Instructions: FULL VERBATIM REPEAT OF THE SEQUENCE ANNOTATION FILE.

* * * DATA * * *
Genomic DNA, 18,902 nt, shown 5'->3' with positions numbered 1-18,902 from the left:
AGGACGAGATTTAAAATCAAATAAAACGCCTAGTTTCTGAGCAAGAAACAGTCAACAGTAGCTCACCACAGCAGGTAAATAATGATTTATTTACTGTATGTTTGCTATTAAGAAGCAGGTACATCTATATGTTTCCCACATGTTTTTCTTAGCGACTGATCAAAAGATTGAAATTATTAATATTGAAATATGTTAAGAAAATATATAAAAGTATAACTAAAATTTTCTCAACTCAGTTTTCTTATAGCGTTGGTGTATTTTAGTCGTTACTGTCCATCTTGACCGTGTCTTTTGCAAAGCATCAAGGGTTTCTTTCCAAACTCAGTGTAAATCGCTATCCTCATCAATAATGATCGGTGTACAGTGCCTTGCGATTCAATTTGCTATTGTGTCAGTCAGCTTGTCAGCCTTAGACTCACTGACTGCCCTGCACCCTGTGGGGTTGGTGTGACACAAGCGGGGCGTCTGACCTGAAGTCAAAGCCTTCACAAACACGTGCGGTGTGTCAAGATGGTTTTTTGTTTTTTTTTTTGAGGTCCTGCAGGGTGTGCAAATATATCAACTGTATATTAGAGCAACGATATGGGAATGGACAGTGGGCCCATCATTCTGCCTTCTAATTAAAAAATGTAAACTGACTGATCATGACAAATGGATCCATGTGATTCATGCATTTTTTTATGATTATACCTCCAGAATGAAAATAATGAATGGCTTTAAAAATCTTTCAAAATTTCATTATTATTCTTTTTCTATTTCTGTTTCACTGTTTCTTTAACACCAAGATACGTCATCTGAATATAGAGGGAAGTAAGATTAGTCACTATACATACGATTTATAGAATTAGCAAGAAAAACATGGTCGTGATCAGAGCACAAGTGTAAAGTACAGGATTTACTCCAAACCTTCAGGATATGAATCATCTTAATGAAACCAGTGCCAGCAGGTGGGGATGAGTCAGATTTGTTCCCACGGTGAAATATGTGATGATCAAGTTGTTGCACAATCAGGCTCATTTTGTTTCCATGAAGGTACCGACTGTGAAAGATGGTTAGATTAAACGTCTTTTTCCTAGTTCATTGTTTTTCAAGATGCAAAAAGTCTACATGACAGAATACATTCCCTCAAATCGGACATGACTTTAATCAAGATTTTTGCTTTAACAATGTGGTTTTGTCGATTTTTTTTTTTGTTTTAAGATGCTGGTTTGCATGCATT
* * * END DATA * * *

Genomic DNA, 18,902 nt, shown 5'->3' with positions numbered 1-18,902 from the left:
AGGACGAGATTTAAAATCAAATAAAACGCCTAGTTTCTGAGCAAGAAACAGTCAACAGTAGCTCACCACAGCAGGTAAATAATGATTTATTTACTGTATGTTTGCTATTAAGAAGCAGGTACATCTATATGTTTCCCACATGTTTTTCTTAGCGACTGATCAAAAGATTGAAATTATTAATATTGAAATATGTTAAGAAAATATATAAAAGTATAACTAAAATTTTCTCAACTCAGTTTTCTTATAGCGTTGGTGTATTTTAGTCGTTACTGTCCATCTTGACCGTGTCTTTTGCAAAGCATCAAGGGTTTCTTTCCAAACTCAGTGTAAATCGCTATCCTCATCAATAATGATCGGTGTACAGTGCCTTGCGATTCAATTTGCTATTGTGTCAGTCAGCTTGTCAGCCTTAGACTCACTGACTGCCCTGCACCCTGTGGGGTTGGTGTGACACAAGCGGGGCGTCTGACCTGAAGTCAAAGCCTTCACAAACACGTGCGGTGTGTCAAGATGGTTTTTTGTTTTTTTTTTTGAGGTCCTGCAGGGTGTGCAAATATATCAACTGTATATTAGAGCAACGATATGGGAATGGACAGTGGGCCCATCATTCTGCCTTCTAATTAAAAAATGTAAACTGACTGATCATGACAAATGGATCCATGTGATTCATGCATTTTTTTATGATTATACCTCCAGAATGAAAATAATGAATGGCTTTAAAAATCTTTCAAAATTTCATTATTATTCTTTTTCTATTTCTGTTTCACTGTTTCTTTAACACCAAGATACGTCATCTGAATATAGAGGGAAGTAAGATTAGTCACTATACATACGATTTATAGAATTAGCAAGAAAAACATGGTCGTGATCAGAGCACAAGTGTAAAGTACAGGATTTACTCCAAACCTTCAGGATATGAATCATCTTAATGAAACCAGTGCCAGCAGGTGGGGATGAGTCAGATTTGTTCCCACGGTGAAATATGTGATGATCAAGTTGTTGCACAATCAGGCTCATTTTGTTTCCATGAAGGTACCGACTGTGAAAGATGGTTAGATTAAACGTCTTTTTCCTAGTTCATTGTTTTTCAAGATGCAAAAAGTCTACATGACAGAATACATTCCCTCAAATCGGACATGACTTTAATCAAGATTTTTGCTTTAACAATGTGGTTTTGTCGATTTTTTTTTTTGTTTTAAGATGCTGGTTTGCATGCATT